Twenty years ago one hardly ever came across a yacht which had livestock aboard, but now seadogs and ship’s cats are a common sight. Sailing chickens are still a rarity, as are toads and snakes, and we have yet to come across a parrot – although we did once meet a chap who had just lost his parrot overboard…
At one time there were no fewer than four doggies and one moggy in the anchorage which we last visited – indeed, there was only one yacht, at that time, which didn’t have a furry four-legged crew-member! – and when we arrived in our latest venue there were seven dogs and at least one cat that I know of. Cats tend to be less visible, so that one never really knows how many there might be around, and certainly they are less audible. With eight vigilant guard dogs, the sound of barking was almost constantly in our ears as people made their way across the anchorage passing each pooch in turn.
Heading our parade of salty sea dogs comes our very own Poppy. You’ve probably read about her many times before (but if you haven’t you can find her testing her lifejacket, or learning to swim, or you can meet her on the Crew List).
Poppy has never struck us as being terribly bright, but she knows every single variant of the phrase, “Are we going ashore?” and she also understands, “Whose turn is it to take the D-O-G for a W-A-L-K?” (Yes, she can even spell, it seems.) As soon as she gets wind of the fact that someone is about to take some shore leave, Our Pops gets so excited that she runs up and down the deck whining and yowling; hence our attempts at secrecy.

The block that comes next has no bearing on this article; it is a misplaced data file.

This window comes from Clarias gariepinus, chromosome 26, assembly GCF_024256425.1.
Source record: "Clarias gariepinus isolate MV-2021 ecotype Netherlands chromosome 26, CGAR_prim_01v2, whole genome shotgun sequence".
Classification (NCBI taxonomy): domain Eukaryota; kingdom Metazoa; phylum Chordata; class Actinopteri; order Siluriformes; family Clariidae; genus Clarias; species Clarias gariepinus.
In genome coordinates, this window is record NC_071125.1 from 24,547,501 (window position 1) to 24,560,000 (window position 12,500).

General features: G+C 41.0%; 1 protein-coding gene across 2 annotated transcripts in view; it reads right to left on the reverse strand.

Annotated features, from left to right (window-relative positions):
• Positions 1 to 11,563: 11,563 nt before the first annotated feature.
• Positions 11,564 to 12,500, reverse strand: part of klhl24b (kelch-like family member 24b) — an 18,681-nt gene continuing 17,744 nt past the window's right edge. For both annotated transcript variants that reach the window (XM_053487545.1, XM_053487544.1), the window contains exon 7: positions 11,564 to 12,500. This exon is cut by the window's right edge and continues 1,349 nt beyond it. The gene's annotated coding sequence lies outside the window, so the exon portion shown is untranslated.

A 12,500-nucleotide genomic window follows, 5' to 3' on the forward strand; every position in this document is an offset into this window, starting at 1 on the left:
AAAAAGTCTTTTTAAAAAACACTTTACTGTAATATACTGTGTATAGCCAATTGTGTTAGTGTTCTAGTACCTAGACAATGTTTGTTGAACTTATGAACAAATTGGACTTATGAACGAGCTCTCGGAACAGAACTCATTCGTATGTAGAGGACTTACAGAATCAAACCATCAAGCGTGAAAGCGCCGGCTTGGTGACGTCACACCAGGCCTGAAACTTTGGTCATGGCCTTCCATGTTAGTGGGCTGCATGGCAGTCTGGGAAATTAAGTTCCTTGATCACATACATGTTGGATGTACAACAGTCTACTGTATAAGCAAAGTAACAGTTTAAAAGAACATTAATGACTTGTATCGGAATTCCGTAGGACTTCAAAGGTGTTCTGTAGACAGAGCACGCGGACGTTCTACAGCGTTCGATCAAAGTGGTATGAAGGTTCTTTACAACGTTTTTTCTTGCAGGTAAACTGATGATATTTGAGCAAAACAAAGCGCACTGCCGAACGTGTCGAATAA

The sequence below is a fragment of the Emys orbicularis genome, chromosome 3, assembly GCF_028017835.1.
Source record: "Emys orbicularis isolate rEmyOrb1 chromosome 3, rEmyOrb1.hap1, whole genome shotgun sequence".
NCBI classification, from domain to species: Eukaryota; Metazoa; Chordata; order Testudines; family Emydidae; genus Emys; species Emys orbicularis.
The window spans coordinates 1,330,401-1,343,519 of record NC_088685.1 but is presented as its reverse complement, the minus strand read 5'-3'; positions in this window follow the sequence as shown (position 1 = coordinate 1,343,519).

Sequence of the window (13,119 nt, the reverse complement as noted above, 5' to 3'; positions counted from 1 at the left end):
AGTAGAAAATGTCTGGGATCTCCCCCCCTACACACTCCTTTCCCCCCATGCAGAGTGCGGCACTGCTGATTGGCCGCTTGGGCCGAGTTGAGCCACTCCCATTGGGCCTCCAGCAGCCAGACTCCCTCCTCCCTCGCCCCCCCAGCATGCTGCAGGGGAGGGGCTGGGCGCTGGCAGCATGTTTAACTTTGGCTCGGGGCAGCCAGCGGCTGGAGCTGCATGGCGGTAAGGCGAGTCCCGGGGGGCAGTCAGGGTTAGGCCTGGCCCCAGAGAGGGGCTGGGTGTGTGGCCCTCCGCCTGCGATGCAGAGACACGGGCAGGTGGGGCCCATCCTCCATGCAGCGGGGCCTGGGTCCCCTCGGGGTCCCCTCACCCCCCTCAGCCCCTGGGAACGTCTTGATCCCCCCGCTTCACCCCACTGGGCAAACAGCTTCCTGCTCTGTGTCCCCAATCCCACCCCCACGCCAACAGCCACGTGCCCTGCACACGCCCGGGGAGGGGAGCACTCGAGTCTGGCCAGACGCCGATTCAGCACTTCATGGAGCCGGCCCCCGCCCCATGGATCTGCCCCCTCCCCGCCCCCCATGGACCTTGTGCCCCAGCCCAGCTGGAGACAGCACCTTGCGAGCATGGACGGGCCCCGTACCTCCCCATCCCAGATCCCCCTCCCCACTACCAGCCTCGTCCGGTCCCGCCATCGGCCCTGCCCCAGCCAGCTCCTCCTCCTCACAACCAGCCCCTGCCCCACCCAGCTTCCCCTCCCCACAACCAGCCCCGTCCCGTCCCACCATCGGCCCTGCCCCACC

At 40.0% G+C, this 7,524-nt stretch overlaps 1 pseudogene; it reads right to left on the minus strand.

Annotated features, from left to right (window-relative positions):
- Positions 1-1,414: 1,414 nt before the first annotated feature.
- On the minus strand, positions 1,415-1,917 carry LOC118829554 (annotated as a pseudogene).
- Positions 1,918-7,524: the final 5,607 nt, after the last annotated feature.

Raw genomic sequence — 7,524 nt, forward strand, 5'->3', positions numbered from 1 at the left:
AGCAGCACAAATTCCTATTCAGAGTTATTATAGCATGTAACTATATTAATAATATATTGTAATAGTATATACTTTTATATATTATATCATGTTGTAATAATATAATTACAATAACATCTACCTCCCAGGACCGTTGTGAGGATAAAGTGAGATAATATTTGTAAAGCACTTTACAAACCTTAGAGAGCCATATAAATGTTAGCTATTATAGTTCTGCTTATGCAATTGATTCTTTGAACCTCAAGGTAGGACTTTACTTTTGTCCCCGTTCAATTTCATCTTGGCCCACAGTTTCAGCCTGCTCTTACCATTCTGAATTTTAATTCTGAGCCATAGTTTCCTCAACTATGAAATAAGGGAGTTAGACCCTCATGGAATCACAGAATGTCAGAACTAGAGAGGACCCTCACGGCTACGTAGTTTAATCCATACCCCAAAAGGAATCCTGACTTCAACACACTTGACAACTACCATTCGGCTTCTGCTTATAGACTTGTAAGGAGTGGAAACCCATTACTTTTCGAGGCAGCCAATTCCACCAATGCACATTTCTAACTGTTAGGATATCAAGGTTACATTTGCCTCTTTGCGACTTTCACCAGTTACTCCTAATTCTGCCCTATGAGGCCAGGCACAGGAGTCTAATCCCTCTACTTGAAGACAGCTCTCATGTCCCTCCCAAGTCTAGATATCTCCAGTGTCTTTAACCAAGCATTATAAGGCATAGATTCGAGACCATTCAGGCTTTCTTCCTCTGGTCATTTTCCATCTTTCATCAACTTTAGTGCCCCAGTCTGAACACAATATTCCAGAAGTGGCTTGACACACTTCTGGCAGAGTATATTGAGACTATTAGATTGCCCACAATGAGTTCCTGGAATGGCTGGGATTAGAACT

Poppy also knows that the sound of the chain coming aboard spells trouble. Her favourite pastime is watching the world go by and barking if it comes within ear shot. Being bounced about in a boat on the high seas is one of her pet hates.
Chester is another mutt who doesn’t like sailing – to be honest, I have yet to come across a doggy who did enjoy it – but everything else about the lifestyle seems to suit him admirably. Like all sea-dogs he enjoys barking at jet skis and riding in the bow of the ship’s tender, but his favourite pastime is swimming. When we first met him he was taking his exhausted owner for a tour of the anchorage.
Chester’s other delight is courting the ladies, and his primary objective, when he visits Mollymawk, is to pee on both of our masts. This is a particularly rotten trick, not only because boy-dog pee stinks but because our masts are both situated next to hatches. And the hatches are usually open…
Aboard his own domain Chester pees overboard. If he could only learn to do the same thing with his other business he would be cleaner than a cat.